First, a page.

Abusing Ourselves

Recently, I crafted a metaphor that helped me understand how maltreatment cycles through us as we go about the business of living. It is my hope that this way of looking at the legacy of abuse and trauma is helpful to others as it has been for me.

When we experience abuse, or trauma of any kind, we begin to process that experience in a way that allows us to make sense of it. We need to find a way for it to fit within our view of how the world works; which, in turn, affects the way we view ourselves. What is the meaning of this? Why me? What is my place in all of this? What does this event and my behavior in it mean about who I am? If for example, a child is abused or neglected by their parent, they may internalize the message that they have little worth or value. Or, perhaps an adult loses their child to a natural disaster, they may internalize the message that they are utterly powerless. These messages are interpretations of the value of self and place in the world, all of which are absolutely reasonable under such circumstances.

As a result, we begin to define our self-image and our value (or lack thereof) through that lens. This is not a conscious effort as we move through the business of surviving, but rather, these definitions become beliefs that drive our behaviors. In essence, we end up treating ourselves the way we were treated by our abuser, or by how the experience made us feel, regarding our place in the world. The abused/neglected child moves through adulthood with little regard for their own well-being, or with active efforts to harm the self (non-suicidal self-injurious behavior, suicide attempts, substance abuse, etc.). If they are without value or their autonomy has no place in the world, why bother to care for the self? The parent who lost a child loses all interest in engaging with life, effectively reinforcing this message that they are powerless; or, they begin to blame themselves, reinforcing the message that they were inadequate or a bad parent. As a result, in both cases, caring for and about self goes out the window.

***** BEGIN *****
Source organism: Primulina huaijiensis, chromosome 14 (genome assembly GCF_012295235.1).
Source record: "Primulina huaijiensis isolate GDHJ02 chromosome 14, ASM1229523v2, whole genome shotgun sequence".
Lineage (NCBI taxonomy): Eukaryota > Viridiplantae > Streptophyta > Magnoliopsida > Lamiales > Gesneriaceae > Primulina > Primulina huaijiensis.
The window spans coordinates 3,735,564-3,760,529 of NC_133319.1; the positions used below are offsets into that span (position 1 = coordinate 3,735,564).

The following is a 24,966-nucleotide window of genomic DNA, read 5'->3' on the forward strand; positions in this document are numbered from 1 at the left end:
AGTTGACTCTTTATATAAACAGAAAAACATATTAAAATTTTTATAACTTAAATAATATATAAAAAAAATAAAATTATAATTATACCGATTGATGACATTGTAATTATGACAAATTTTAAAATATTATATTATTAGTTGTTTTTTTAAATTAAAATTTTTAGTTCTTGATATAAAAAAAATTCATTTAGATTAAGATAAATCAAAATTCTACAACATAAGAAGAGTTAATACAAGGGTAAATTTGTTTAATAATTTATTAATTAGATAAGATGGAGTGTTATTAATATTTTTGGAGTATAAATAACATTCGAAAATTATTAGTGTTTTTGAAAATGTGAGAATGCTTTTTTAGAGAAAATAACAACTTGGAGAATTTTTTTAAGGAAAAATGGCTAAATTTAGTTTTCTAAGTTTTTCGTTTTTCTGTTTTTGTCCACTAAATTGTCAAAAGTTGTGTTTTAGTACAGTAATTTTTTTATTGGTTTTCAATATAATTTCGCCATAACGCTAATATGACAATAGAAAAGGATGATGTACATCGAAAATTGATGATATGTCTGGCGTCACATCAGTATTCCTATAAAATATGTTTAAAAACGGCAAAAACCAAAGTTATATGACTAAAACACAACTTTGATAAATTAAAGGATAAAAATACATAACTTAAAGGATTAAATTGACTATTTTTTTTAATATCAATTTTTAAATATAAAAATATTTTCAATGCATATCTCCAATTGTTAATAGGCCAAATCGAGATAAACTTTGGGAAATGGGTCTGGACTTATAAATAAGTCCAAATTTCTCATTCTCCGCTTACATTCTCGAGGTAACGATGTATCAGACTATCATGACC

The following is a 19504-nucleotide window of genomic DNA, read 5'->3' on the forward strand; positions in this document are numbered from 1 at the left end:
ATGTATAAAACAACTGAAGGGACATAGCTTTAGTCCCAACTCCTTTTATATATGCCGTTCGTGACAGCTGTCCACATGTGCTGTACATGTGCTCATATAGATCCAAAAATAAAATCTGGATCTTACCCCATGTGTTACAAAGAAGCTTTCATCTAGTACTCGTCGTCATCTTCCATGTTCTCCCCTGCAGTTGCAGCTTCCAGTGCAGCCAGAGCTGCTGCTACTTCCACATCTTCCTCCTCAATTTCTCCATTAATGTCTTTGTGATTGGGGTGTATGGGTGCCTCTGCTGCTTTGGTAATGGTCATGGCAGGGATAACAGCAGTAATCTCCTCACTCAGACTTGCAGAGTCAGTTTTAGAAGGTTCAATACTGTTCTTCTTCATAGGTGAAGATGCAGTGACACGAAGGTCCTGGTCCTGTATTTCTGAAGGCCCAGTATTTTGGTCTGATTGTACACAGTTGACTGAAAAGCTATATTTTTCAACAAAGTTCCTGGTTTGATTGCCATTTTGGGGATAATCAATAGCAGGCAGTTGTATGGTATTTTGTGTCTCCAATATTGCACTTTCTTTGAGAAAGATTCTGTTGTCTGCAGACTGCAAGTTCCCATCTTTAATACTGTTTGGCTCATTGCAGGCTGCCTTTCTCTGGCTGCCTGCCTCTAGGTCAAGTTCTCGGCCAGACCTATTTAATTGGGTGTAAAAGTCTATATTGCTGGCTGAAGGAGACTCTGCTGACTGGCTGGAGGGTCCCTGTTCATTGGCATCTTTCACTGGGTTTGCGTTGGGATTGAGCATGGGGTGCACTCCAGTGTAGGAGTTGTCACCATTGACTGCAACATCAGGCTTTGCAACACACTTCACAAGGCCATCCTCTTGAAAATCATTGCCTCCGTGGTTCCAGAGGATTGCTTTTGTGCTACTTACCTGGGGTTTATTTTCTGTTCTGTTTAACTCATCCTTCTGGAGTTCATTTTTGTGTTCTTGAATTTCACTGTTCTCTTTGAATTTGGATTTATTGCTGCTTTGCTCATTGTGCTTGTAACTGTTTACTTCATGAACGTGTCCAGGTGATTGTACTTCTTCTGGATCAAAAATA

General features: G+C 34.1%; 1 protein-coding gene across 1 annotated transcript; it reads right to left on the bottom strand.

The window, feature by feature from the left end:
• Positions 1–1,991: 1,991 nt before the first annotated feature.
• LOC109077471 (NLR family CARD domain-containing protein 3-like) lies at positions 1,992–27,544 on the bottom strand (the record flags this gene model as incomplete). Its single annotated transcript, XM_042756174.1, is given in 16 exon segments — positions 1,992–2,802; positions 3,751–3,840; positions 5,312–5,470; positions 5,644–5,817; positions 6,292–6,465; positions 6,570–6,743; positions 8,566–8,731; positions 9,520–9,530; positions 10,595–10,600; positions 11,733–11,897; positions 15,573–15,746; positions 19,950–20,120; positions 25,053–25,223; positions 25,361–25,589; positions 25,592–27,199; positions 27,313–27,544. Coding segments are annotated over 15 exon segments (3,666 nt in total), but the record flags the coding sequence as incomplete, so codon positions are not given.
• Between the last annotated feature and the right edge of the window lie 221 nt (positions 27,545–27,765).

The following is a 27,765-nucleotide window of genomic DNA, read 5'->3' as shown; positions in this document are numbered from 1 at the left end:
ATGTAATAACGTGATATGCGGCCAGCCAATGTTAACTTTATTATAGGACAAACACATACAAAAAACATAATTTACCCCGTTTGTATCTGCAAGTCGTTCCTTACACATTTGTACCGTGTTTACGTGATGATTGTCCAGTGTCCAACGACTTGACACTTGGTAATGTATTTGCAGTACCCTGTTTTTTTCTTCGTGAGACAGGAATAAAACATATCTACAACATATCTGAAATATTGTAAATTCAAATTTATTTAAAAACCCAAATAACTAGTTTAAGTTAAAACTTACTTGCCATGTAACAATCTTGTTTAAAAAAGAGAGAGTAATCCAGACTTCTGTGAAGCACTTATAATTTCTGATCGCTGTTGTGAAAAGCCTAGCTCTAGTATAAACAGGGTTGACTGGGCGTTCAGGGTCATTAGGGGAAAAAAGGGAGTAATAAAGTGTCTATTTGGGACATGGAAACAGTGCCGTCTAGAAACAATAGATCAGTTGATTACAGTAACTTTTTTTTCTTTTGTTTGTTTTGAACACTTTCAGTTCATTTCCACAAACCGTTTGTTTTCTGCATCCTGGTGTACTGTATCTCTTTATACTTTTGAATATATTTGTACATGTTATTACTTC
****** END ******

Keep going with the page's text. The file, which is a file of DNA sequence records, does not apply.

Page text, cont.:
Personal note: Even as I write this, my mind wanders through questions and counter-points. I wrestle over each point as if satisfaction must be attained from every angle. I try to convince myself that this is not worth writing because it is unoriginal, or not true in every case, or too reductionist, or whatever. What I have to remind myself is that, even if it is all those things, it helped me gain some clarity into patterns in my own life and it is therefore likely to be a perspective that illuminates patterns for someone else. And that makes it worth writing, that makes it worth sharing.

By:  Landon C. Dickeson, MS, LPC-Intern, NCC
Landon graduated from the University of North Texas with a Masters of Science in Clinical Mental Health Counseling and a focus on trauma and crisis intervention. Landon has been working and volunteering in the mental health field for 8 years and is licensed as an LPC-Intern in the state of Texas under the supervision of Steve Tryling, MS, CSAT, LCDC, LPC-S. Landon is excited to be a part of the clinical team at Ranch Hands Rescue!

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